New Stanford exhibition showcases Northwest Coast indigenous art
Totem poles, silkscreen prints and other objects created by Northwest Coast indigenous artists donated to Stanford and gathered by Jane Stanford and Stanford alumni are on display as part of a new exhibition at the Stanford Archaeology Center.
Colorful model totem poles, a wooden ladle with a carved raven handle and a silkscreen print of swimming killer whales are among several objects created by Northwest Coast indigenous artists and curated by a class of Stanford students that are now on display at the Stanford Archaeology Center.
The exhibition, called Trading Faces: Aspects of a 20th-Century Northwest Coast Collection, showcases items crafted primarily by artists of Kwakwaka’wakw tribes in Canada, but also includes work by indigenous artists from tribes in Alaska, Canada and the Northwest U.S. The name of the exhibition references the many faces of spirits, animals and humans that are key to Northwest Coast design and meanings, which can be seen across the collection.
Most of the objects hail from the late 20th century and were bought at the Campbell River Museum store on Vancouver Island, British Columbia, by a collector who donated them to Stanford in 1998. Older items came from Jane Stanford’s collection or were donated by Stanford alumni.
“The contemporary art is from a period of an expansion of the Northwest Coast art and its recognition worldwide that started in the 1960s,” said Christina Hodge, academic curator and collections manager of the Stanford University Archaeology Collections. “The work is rich in its cultural expression and shows an integration of complicated iconography and sophisticated modern styles.”
A group of undergraduate and graduate students installed and curated the materials as part of the spring course Museum Cultures: Material Representation in the Past and Present, instructed by Hodge.
The course, which has been offered every spring quarter for the past several years, offers students a unique opportunity to work directly with artifacts and other materials in Stanford’s collections.
Sophomore Blake Sharp said her favorite part of the class has been learning about the mythology and culture of Native American tribes in Northwest America. She said she was particularly captivated by the tradition of potlatch – a ceremony to celebrate a significant life event. The family usually throws a days-long feast and invites other families in its tribe, giving them gifts and food.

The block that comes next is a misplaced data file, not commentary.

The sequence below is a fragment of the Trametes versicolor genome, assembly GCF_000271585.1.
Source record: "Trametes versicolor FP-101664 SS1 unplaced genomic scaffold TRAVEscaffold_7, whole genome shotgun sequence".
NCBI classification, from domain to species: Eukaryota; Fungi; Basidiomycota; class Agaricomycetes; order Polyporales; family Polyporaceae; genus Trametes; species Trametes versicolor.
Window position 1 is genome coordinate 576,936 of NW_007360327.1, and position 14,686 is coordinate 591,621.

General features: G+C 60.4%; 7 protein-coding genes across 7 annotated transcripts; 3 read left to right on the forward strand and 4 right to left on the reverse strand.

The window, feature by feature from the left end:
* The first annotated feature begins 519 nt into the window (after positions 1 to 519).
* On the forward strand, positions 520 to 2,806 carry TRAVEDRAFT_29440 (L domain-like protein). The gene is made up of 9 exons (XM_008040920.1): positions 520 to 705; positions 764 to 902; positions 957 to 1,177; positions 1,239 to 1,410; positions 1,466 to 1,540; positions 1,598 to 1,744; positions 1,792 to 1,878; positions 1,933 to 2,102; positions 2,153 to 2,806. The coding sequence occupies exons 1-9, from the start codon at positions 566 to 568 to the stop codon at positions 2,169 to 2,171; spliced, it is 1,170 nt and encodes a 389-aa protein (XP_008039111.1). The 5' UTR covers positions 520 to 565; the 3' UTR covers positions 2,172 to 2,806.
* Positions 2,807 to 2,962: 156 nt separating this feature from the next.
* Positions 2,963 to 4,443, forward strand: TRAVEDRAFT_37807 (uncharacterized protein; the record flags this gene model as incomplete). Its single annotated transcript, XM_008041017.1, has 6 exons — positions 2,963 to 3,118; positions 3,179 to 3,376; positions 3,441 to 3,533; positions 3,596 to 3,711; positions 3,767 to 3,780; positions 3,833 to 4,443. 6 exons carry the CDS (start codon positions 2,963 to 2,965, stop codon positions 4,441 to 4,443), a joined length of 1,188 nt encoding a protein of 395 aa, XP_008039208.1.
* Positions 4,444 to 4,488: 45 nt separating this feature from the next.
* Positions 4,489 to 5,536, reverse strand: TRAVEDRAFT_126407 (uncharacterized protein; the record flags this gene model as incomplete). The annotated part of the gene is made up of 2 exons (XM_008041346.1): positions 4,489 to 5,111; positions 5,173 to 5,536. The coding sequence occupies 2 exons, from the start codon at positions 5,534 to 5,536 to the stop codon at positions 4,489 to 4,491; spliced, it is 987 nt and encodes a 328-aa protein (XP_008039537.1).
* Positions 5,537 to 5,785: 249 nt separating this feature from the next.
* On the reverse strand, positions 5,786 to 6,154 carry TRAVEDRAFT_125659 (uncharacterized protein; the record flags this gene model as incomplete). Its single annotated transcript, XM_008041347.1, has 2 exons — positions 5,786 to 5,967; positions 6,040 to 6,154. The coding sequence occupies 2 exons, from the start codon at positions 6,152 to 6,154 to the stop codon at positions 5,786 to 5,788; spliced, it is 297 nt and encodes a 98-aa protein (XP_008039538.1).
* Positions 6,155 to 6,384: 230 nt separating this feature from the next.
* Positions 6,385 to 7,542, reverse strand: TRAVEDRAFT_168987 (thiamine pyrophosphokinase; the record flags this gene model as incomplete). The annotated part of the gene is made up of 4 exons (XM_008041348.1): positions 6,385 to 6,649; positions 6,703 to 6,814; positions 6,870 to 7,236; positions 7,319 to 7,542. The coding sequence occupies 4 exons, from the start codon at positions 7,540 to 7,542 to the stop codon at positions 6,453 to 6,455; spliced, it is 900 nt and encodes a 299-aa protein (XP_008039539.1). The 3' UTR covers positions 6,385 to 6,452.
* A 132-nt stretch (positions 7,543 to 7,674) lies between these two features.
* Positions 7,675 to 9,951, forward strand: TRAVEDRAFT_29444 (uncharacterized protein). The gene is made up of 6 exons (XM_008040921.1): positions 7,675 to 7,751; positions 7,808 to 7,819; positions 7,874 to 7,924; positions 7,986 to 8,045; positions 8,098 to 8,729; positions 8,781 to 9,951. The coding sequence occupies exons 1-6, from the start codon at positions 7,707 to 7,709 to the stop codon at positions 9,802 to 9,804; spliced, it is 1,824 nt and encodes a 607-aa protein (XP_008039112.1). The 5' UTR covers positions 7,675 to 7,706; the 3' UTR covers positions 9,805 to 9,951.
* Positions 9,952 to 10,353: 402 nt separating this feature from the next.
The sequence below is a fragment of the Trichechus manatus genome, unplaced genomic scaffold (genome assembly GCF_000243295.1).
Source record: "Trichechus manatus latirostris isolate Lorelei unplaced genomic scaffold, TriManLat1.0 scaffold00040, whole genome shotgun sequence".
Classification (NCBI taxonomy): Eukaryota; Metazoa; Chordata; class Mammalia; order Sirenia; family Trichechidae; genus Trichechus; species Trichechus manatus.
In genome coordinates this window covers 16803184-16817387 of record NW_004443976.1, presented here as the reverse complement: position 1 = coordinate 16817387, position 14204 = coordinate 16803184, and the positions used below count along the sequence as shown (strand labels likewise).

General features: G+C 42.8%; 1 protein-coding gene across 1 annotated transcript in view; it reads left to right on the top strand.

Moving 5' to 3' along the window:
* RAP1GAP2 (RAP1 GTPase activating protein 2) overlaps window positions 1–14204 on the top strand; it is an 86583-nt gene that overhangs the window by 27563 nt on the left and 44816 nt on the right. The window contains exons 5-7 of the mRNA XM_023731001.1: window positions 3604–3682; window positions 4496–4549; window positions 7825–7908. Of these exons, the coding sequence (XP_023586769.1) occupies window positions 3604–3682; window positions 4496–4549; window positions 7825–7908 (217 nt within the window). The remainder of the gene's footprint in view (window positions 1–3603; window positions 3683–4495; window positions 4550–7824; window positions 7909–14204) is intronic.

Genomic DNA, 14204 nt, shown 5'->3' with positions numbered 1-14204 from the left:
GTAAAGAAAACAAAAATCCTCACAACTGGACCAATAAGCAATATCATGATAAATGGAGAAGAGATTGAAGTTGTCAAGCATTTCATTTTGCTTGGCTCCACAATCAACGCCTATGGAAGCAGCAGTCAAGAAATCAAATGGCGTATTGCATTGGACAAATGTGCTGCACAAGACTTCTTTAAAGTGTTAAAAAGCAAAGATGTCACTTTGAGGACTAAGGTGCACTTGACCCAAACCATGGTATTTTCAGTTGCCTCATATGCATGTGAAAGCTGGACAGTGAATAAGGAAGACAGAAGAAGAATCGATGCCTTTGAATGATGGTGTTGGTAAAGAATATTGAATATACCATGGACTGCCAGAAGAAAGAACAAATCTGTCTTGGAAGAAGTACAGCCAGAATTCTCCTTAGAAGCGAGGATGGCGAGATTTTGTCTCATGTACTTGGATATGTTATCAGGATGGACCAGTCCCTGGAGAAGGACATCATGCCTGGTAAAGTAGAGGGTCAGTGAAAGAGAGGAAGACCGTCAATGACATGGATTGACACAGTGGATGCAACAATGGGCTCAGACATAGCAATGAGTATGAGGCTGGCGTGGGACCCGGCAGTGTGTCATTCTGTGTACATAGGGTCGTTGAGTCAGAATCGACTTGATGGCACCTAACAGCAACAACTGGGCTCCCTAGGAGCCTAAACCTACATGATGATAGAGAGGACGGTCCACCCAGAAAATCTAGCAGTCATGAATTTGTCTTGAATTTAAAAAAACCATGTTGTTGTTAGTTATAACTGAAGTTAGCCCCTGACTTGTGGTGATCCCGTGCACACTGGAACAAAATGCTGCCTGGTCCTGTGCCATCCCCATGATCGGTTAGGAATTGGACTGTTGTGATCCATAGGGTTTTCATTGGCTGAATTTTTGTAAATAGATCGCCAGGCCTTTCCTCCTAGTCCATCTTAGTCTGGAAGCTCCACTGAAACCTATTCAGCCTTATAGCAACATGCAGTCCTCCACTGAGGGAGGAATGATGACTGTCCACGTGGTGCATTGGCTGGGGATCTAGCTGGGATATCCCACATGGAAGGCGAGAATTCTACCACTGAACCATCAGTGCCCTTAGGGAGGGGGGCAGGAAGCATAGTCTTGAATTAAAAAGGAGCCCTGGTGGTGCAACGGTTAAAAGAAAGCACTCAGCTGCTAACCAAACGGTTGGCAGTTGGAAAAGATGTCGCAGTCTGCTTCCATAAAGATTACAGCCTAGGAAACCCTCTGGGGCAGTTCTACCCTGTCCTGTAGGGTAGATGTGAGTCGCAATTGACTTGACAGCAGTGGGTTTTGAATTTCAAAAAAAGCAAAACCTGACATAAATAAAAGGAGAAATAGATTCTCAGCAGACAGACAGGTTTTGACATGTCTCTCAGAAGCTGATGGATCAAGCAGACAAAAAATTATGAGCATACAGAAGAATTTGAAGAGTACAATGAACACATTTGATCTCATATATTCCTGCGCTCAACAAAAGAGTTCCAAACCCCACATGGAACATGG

“It’s an incredibly interesting way to think about wealth and status within a society,” Sharp said.
As part of the exhibition, Sharp examined and mounted a silkscreen print depicting two Bakwas, which are supernatural spirits in the legends of Kwakwaka’wakw people.
Sharp also examined the structure of pigments used to paint a 3-foot model totem pole in the exhibition. Sharp had learned about X-ray techniques for examining pigments while working at the Cantor Arts Center, so she wanted to use what she’d learned during Hodge’s class to find out more about how the totem was created.
That particular totem captured Sharp’s interest – and the interest of Hodge and other researchers – because it was stylistically distinct. It portrays carved figures of a raven, a wolf and killer whales, which are traditional symbols, but is painted with a larger variety of colors than the traditional full-size totem poles, which usually include black, red and sometimes white and bluish-green colors.
Sharp found that the artist used non-traditional pigments for some colors. For example, the green on the totem did not contain copper and the white pigments didn’t have lead, both of which were present in the traditional colors used on full-sized totem poles.
Totem poles share stories and figures that serve as a family’s or clan’s emblems. Each totem includes distinctive symbols, animals and artistic styles associated with that group.
“It’s a complicated and fascinating system,” Hodge said. “It’s interesting to see how traditional rules influence what individual artists choose to make, even when they’re experimenting with Western art.”
Sharp, who is majoring in computer science, said she took Hodge’s class because she was interested in learning about the technical side of conservation and museum exhibitions. Growing up, Sharp has gravitated toward museums because she likes learning new facts.
“On the school field trips, I was the person who would always spend like three times longer at exhibits, so no one would want to go with me,” Sharp said. “I love how you can learn about different things and cultures by going to museums.”
The new exhibition represents an ongoing interdisciplinary collaboration between the Archaeology Center, Stanford University Archaeology Collections, the Cantor Arts Center and the Native American Cultural Center.
The public is encouraged to visit the exhibition, which will run through May 2020.